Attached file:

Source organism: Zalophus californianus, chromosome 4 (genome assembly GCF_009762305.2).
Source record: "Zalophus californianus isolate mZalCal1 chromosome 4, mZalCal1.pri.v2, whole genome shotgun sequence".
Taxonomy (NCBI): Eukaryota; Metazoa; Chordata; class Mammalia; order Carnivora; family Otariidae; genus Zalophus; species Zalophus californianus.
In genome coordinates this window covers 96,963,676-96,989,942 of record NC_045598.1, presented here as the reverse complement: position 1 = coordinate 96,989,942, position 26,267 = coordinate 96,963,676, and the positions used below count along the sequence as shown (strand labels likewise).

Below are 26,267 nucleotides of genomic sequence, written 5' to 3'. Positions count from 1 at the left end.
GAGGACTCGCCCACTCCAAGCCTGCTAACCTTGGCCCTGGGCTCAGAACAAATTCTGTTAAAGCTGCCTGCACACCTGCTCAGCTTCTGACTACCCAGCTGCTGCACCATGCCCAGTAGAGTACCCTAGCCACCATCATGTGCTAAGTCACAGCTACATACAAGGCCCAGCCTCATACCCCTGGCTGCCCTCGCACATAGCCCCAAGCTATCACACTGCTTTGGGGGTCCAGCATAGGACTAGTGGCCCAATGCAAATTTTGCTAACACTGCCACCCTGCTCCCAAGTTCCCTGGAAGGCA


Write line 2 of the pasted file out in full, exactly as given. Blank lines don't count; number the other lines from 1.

Source record: "Zalophus californianus isolate mZalCal1 chromosome 4, mZalCal1.pri.v2, whole genome shotgun sequence".